Hello. For the written component of our discussion of this text, we will create a wiki site together that will serve three purposes: a holding site for class discussion notes; a daily discussion forum about the text that will serve as a continuous co-narrative to our in-class work; a final thoughts section where students will submit a concluding, fully realized insight into the text.
Each day, two students will post to the wiki. The first student will provide a narrative summary of class discussion that will serve as the official record of the conversation. Those summaries should be at least 250 words, and should be posted in the "Class Discussion Notes" section below.
The second student will post to the "Textual Response Forum" below. These posts should be at least 250 words, and should either a) respond to some aspect of class discussion that you found interesting; b) respond to a major question about the text; c) respond to a passage from the text about which the writer has something compelling to say. These posts should always directly quote the text at least once, and should provide a "works consulted" footnote.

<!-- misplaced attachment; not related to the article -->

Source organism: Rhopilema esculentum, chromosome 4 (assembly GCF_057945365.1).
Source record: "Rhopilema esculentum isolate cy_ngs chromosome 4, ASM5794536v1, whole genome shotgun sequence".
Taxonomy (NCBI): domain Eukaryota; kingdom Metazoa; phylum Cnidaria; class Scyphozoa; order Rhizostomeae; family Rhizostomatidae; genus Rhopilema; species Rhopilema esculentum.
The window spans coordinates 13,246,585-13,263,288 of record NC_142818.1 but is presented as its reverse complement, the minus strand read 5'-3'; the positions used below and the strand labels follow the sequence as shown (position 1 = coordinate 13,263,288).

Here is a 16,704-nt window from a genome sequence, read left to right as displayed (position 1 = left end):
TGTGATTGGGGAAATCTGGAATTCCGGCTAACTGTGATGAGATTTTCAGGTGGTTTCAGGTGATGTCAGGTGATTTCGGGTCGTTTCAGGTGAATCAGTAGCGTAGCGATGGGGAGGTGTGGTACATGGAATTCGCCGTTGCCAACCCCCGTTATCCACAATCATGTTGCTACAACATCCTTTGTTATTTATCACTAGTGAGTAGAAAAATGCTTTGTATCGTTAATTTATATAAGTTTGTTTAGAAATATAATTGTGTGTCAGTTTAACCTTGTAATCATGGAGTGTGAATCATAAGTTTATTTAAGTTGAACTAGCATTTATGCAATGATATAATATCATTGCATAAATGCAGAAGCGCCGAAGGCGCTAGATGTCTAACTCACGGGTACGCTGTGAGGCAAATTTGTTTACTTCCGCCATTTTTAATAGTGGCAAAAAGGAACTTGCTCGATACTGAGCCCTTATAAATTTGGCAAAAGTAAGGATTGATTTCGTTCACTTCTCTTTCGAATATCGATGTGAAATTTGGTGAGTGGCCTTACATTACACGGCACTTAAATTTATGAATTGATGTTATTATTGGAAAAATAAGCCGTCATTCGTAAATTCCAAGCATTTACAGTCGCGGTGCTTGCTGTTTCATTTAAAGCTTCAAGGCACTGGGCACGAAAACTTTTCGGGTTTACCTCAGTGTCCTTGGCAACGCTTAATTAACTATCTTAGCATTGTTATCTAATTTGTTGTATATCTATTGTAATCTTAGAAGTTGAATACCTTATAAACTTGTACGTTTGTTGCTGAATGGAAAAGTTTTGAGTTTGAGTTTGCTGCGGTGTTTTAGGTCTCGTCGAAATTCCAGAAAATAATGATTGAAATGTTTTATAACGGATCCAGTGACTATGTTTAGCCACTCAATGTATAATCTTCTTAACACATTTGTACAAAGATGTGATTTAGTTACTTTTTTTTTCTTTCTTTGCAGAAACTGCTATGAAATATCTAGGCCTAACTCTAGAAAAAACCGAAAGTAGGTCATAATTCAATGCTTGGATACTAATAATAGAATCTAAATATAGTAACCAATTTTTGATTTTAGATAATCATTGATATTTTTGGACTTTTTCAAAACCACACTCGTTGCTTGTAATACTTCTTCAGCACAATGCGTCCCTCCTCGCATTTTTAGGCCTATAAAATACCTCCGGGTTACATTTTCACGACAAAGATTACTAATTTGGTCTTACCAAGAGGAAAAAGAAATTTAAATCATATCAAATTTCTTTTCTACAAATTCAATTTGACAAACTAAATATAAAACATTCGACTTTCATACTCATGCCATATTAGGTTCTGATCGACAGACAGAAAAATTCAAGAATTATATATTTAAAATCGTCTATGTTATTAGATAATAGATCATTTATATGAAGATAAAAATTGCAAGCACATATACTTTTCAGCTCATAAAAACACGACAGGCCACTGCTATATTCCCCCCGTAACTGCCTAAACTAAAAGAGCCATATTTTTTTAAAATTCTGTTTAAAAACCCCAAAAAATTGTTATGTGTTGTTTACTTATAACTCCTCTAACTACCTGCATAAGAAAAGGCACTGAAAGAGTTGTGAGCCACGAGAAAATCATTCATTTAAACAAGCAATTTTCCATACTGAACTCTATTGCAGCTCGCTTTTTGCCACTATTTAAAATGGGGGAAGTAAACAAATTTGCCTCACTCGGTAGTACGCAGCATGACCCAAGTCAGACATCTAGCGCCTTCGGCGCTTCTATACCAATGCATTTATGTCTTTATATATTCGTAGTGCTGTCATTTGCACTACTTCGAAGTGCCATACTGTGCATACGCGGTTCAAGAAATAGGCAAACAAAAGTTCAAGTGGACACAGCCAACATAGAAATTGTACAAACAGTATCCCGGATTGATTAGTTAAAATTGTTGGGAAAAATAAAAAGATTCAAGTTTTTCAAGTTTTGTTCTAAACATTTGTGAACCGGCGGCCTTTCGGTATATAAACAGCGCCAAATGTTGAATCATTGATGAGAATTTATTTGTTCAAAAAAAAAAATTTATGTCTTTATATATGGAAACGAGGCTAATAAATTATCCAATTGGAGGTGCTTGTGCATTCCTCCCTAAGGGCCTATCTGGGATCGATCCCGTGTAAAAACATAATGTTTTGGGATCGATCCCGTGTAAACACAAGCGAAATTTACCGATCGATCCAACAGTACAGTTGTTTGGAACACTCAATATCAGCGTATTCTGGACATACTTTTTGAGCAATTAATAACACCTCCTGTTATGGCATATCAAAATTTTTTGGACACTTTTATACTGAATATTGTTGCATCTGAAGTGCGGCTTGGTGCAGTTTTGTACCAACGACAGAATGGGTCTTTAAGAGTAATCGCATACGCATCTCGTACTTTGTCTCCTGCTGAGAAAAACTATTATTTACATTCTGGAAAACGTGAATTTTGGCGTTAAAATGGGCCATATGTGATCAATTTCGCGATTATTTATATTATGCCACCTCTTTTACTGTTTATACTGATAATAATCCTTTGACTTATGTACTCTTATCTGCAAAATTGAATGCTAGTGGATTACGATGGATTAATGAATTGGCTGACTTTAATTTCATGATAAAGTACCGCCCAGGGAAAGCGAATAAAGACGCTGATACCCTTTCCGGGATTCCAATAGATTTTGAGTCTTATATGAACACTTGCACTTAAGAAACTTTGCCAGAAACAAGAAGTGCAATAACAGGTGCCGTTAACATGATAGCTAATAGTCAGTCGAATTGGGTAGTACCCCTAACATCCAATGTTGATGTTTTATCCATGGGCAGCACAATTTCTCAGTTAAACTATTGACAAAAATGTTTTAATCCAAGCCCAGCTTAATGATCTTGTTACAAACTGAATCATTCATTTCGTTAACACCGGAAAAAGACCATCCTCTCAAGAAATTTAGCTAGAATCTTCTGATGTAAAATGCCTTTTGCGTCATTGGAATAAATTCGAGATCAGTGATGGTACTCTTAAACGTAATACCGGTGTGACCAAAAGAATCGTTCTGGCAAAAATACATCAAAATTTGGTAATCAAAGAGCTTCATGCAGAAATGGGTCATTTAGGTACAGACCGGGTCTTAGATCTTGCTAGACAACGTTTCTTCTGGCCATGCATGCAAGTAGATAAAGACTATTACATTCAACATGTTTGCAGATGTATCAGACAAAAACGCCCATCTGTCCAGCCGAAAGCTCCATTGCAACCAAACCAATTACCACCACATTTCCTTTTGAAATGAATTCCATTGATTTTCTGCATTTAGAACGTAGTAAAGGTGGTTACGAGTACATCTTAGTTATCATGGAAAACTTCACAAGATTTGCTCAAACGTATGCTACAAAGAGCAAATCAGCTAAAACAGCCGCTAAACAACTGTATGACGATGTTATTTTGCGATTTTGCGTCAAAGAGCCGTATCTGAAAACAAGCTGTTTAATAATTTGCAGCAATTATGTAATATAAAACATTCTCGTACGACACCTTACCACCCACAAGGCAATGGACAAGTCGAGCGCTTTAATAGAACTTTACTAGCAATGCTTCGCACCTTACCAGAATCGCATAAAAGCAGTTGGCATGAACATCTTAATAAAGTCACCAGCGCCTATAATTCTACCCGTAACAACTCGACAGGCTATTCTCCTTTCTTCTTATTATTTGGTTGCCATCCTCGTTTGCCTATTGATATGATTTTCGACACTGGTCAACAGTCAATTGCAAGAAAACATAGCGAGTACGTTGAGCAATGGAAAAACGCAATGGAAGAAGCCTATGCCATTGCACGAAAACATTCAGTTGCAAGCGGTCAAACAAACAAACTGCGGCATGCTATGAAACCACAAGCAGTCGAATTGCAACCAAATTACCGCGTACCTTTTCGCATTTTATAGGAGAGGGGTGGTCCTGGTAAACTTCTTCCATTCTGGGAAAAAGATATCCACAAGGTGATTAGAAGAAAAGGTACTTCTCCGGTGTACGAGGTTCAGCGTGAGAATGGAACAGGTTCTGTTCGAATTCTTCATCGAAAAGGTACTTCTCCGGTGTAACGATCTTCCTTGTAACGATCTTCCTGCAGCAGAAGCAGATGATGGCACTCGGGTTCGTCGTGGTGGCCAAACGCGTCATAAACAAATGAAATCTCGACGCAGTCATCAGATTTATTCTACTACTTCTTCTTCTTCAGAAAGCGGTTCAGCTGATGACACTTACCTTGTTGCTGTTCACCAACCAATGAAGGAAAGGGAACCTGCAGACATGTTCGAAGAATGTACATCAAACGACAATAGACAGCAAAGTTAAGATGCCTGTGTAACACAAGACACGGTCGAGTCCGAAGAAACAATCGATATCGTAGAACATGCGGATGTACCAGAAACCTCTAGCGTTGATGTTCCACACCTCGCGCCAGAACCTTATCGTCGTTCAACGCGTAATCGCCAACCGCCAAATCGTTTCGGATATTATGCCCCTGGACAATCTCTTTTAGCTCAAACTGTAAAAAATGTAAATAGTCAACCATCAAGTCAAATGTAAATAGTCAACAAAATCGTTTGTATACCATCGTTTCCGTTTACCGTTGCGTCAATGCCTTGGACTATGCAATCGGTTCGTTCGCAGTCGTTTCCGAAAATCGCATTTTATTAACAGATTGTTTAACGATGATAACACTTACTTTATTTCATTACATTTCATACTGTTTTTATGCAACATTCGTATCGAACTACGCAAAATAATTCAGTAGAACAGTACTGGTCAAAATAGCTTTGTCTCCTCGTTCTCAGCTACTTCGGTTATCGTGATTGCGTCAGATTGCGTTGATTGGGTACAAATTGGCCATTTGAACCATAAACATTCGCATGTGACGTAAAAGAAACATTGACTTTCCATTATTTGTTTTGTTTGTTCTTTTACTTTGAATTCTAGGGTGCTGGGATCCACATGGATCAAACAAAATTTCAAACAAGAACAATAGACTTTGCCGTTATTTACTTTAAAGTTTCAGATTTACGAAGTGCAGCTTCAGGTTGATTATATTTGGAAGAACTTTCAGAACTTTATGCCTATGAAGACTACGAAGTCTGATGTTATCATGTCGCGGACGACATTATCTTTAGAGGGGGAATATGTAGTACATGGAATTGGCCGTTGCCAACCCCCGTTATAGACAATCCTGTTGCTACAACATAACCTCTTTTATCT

In addition to the two official daily posters to the site, all students are encouraged to read the site every evening and to comment in the "Textual Response Forum" as often as they wish. We hope that you'll be inspired to comment often; our expectation is that you will do so at least once a week.
Finally, upon finishing the narrative, each student will provide a "final thought" entry to the last forum. It will serve as a record of our best, most realized insights into the text. These final thoughts should be 300 words and should utilize the text and include a works consulted bib.
Any time your writing or insight is influenced by outside reading, you must add a works consulted citation.
If there are any special, additional announcements to be made, they will appear here:
Here is a video with Manning Marable discussing Malcolm and Harlem, and addressing specifically the story of Malcolm and Hinton Johnson that Malcolm X recounts at the end of Chapter 13.
It is a collaboration almost unparalleled in the history of literature. -late Columbia Professor Manning Marable
There were a couple of times when I wanted to throw the book across the room … if it's not pissing you off, you need to read it again. -Columbia undergraduate Julie Poole
This is a book that should be read every five years. It ain't McDonalds. The Autobiography of Malcolm X is sit your ass down, say grace, and eat your food very slowly as we sit around this table. -Public Enemy frontman Chuck D
I quote President Jefferson right along with Malcolm X, back to back … Malcolm X says in his autobiography [that] no man or government can give you freedom. You take it. You never give up the question of what's next. You claim freedom on your own.
-Conservative activist Lenny McCallister
*Quotes taken from PRI's Studio 360-American Icons: The Autobiography of Malcolm X